Department of History and Department of Health Policy and Management
History of U.S. Health Policy
essica L. Adler researches and teaches about the history of health and social policy in the modern United States. Her first book, Burdens of War: Creating the United States Veterans Health System (Johns Hopkins University Press, 2017), is about the World War I-era origins of the nation’s largest integrated health care system. She continues to focus on governmental involvement in health care in her current projects, which examine the history of medical services in U.S. prisons and late twentieth-century transformations in the veterans’ health program.
Adler has contributed articles to peer-reviewed journals, such as the American Journal of Public Health and the Journal of the History of Medicine and Allied Sciences, and book chapters to edited volumes on military and medical history. She has also written for The Washington Post, The Hill, The Miami Herald, and USA Today, and led public history and public humanities projects, including reading and discussion groups geared towards military veterans.
Adler’s work has been supported by the National Endowment for the Humanities, the National Library of Medicine, Friends of the Princeton University Library, the Rockefeller Archive Center, the Florida Humanities Council, the FIU Office of the Provost Humanities Research Initiative, the Doris G. Quinn Foundation, the Institute for Political History, and the U.S. Army Military History Institute. She received a FIU Top Scholar Award in 2019 and a Columbia University Bancroft Dissertation Award in 2013.
Columbia University, Ph.D
Burdens of War: Creating the United States Veterans Health System (Johns Hopkins University Press, August 2017)
“Veterans, Like Other Working- and Middle-Class Americans, Increasingly Rely on Public Health Programs” (American Journal of Public Health, March 2018, 108, No. 3: p. 298-299).
Page, T., M. Williams, G. Cassella, J. Adler, & B. Amick (2017). “The impact of Zika on local business” (Disaster Prevention & Management, 26, 452-457).
“‘The service I rendered was just as true’: African American soldiers and veterans as activist patients” (American Journal of Public Health, May 2017, 107, no. 5: p. 675-683).
“The Founding of Walter Reed General Hospital and the Beginning of Modern Institutional Army Medical Care in the United States” (Journal of the History of Medicine and Allied Sciences, October 2014, 69, no. 4, p. 521-553).
“To Recognize Those Who Served: Gendered Analyses of Veterans’ Policies, Representations, and Experiences” chapter in The Routledge Handbook of Gender, War, and the U.S. Military, Kara Dixon Vuic, ed., New York: Routledge, 2017.
Ensuring America’s Health book review for Business History Review (Summer 2018).
Medicine in First World War Europe: Soldiers, Medics, Pacifists book review (Social History of Medicine, April 2018, 31, no. 2, p. 432–433).
The Rise of the Military Welfare State (Journal of Economic History, June 2017, 77, no. 2, p. 625-627).
Paying with Their Bodies: American War and the Problem of the Disabled Veteran (Journal of Military History, October 2016, 80, No. 4: p. 1285-1286).
The Politics of Wounds: Military Patients and Medical Power in the First World War (Journal of the History of Medicine and Allied Sciences, January 2016, 71 no. 1: 97-99).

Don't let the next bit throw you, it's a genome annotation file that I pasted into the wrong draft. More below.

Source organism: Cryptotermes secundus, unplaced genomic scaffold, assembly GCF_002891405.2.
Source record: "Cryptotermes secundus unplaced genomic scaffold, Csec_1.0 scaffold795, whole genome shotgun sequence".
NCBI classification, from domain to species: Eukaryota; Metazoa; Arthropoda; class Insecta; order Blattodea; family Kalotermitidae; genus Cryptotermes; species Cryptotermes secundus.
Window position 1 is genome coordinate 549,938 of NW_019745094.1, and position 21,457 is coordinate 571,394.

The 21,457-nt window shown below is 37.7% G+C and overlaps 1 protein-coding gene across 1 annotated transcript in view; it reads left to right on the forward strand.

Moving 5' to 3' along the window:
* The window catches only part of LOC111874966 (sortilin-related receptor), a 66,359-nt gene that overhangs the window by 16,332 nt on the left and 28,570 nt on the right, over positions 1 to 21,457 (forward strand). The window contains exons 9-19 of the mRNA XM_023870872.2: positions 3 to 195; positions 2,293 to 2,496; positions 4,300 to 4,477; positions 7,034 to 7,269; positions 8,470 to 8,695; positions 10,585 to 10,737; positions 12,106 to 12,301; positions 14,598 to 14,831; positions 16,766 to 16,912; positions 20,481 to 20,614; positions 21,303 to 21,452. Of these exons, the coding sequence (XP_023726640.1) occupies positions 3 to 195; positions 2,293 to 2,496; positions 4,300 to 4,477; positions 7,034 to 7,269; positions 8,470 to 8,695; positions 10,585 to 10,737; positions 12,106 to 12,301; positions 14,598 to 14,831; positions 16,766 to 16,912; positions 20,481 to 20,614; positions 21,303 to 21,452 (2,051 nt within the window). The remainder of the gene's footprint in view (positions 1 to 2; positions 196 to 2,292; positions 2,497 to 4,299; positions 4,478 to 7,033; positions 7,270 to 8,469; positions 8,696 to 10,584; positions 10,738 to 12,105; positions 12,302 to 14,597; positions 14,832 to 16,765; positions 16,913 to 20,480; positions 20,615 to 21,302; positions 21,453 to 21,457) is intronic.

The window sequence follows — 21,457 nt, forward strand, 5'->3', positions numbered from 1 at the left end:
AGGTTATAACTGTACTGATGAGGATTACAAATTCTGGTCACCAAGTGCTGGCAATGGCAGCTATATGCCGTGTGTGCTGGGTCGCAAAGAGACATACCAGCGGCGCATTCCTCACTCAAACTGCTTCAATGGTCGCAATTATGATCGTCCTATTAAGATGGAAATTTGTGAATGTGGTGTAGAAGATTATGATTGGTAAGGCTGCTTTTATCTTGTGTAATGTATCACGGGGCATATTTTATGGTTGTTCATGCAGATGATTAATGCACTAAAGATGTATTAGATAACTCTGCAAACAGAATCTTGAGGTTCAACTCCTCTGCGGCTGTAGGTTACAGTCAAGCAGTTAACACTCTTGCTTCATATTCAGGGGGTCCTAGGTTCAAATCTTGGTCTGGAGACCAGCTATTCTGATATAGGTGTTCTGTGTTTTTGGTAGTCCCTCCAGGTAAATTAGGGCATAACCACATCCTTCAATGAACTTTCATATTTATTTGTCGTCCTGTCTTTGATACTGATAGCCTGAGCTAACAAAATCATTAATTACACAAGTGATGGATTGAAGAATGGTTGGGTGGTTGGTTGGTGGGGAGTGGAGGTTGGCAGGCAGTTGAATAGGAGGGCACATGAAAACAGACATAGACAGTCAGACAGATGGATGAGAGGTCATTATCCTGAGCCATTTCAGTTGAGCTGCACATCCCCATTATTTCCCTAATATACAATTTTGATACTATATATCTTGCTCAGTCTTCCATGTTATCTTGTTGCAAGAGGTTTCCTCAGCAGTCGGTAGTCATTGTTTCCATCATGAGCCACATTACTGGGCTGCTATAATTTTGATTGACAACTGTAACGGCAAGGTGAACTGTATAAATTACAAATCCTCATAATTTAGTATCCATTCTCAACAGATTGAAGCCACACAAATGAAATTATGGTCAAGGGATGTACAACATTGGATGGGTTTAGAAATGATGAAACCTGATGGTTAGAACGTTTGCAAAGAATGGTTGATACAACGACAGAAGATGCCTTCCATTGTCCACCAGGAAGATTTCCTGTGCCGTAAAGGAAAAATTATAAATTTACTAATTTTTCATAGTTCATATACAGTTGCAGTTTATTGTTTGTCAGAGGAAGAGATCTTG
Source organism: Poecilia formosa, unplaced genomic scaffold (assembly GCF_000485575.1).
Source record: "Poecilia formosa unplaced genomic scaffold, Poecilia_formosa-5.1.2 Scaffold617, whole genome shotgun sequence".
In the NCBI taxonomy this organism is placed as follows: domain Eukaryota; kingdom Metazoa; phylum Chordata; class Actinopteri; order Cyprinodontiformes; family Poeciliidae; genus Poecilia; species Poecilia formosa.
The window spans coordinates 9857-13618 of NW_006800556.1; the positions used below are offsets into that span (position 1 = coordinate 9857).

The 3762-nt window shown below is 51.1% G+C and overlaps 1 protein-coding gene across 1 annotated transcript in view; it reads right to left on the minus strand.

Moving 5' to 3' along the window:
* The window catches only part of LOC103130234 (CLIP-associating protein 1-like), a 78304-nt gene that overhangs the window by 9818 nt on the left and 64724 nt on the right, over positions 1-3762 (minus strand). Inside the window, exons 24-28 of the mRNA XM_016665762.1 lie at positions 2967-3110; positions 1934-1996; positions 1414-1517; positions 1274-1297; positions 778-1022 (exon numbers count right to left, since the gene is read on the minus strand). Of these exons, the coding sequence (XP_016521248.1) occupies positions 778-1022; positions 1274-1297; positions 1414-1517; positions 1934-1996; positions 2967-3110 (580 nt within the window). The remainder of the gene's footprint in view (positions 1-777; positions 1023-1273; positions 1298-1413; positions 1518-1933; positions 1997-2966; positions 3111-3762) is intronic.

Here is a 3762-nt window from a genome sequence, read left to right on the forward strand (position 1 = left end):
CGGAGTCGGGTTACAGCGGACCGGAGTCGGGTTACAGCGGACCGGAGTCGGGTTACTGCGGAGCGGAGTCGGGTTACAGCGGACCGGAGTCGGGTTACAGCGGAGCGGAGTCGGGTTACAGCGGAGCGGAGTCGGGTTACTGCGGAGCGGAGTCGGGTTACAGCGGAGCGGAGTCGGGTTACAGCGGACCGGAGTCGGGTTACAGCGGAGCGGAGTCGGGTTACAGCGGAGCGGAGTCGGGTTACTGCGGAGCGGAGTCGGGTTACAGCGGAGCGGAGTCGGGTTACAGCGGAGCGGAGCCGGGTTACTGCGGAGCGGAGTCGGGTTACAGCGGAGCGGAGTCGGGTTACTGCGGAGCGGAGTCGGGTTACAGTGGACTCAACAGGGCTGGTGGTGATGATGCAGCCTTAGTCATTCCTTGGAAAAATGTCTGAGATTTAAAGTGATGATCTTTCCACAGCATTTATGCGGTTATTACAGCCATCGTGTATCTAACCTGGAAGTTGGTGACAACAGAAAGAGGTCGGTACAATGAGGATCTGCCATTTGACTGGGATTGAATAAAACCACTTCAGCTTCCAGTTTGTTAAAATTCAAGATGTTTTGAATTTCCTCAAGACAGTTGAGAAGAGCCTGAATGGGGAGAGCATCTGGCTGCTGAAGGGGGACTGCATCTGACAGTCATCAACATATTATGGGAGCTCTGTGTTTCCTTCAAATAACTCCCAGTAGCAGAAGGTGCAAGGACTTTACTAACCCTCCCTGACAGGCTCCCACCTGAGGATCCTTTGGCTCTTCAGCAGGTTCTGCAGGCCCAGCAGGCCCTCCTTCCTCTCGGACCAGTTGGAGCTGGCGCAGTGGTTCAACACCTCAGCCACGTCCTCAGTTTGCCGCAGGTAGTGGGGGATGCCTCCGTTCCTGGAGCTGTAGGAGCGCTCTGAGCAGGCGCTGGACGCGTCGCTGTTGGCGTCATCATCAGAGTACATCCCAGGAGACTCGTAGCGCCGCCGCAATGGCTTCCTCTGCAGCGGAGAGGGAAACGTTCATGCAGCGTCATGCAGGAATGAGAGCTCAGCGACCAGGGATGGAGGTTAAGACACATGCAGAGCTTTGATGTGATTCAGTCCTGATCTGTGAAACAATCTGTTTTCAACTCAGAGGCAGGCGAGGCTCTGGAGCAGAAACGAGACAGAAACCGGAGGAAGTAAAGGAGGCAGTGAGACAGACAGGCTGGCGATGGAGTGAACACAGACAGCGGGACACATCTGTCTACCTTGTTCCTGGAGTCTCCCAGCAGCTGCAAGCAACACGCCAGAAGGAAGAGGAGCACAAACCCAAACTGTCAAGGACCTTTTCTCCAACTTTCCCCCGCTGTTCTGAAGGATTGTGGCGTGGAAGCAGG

War’s Waste: Rehabilitation in World War I America (Reviews in History, July 2014).
Caring for America: Home Health Workers in the Shadow of the Welfare State, (Enterprise & Society, June 2014, 15, no. 3: p. 588-590).
“Department of Veterans Affairs” (Blum, Edward J., ed., America in the World, 1776 to the Present: A Supplement to the Dictionary of American History. 2 vols. Farmington Hills, MI: Charles Scribner’s Sons, 2016.)
“Newton Diehl Baker” (International Encyclopedia of the First World War, issued by Freie Universität Berlin, http://encyclopedia.1914-1918-online.net/article/baker_newton_d, December 2014)
Popular/Open Source Publications
“The veterans who fought for — and won — government health care” (Washington Post, November 2017)
“The Page 99 Test, Jessica Adler’s Burdens of War: Creating the United States Veterans Health System” (post on page99test.blogspot.com, September 2017)
“The Evolution of the Department of Veterans Affairs” (brief for the Scholars Strategy Network, September 2017)
“The Grisly Work of VA Secretaries” (The Hill, January 2017)
“War Vets Find Solace in Stories of Others” (Miami Herald, November 2015)
“Private Care for Veterans? We’ve already tried it” (USA Today, June 2014)
“People Were Skeptical About Veterans’ Hospitals, too: The Affordable Care Act and Health Policy Precedents” (Origins, January 2014)
War and Healing: A Century of Veterans Reintegration, National Endowment for the Humanities, 2018-2019 (Project Director)
Cost-Effectiveness Analysis of SMART Hospitals in Jamaica, Guyana, and Belize, Pan American Health Organization, 2017-2019 (Co-Investigator)
Completed Grants and Fellowships (in last five years)
War and Health: Veterans’ Policies and Perspectives, Florida International University, Office of the Provost, Humanities Research Initiative, Individual Research Project in the Humanities, 2016-17 (Project Director)
Bridging the Gap: Linking History PhD Training to Non Academic Employment, National Endowment for the Humanities, Next Generation Planning Grant, 2016-17 (Co-Project Director)
Talking Service, Florida Humanities Council, 2015, 2016 (Program Facilitator)